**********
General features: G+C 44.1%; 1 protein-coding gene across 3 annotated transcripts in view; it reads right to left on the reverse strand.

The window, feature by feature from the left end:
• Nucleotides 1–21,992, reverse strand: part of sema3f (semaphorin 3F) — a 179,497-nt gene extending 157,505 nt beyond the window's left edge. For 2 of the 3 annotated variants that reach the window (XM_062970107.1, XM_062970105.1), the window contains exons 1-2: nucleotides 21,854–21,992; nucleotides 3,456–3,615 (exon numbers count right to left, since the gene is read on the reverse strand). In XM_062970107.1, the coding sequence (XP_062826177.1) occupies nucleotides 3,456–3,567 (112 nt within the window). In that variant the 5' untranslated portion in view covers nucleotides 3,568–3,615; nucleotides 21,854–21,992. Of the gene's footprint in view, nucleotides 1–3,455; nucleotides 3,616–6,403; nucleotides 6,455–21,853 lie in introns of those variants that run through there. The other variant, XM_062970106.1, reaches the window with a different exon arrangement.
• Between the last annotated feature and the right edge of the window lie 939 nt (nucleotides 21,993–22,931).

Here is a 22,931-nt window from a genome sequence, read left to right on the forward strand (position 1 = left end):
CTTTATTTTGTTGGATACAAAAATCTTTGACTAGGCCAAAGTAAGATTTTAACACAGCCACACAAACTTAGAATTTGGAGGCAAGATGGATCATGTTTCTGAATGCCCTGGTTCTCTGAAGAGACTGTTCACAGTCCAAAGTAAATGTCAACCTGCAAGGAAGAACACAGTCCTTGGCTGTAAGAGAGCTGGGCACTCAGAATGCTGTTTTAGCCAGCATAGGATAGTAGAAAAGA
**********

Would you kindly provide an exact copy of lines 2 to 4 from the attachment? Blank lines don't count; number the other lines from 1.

The window, feature by feature from the left end:
• Nucleotides 1–21,992, reverse strand: part of sema3f (semaphorin 3F) — a 179,497-nt gene extending 157,505 nt beyond the window's left edge. For 2 of the 3 annotated variants that reach the window (XM_062970107.1, XM_062970105.1), the window contains exons 1-2: nucleotides 21,854–21,992; nucleotides 3,456–3,615 (exon numbers count right to left, since the gene is read on the reverse strand). In XM_062970107.1, the coding sequence (XP_062826177.1) occupies nucleotides 3,456–3,567 (112 nt within the window). In that variant the 5' untranslated portion in view covers nucleotides 3,568–3,615; nucleotides 21,854–21,992. Of the gene's footprint in view, nucleotides 1–3,455; nucleotides 3,616–6,403; nucleotides 6,455–21,853 lie in introns of those variants that run through there. The other variant, XM_062970106.1, reaches the window with a different exon arrangement.
• Between the last annotated feature and the right edge of the window lie 939 nt (nucleotides 21,993–22,931).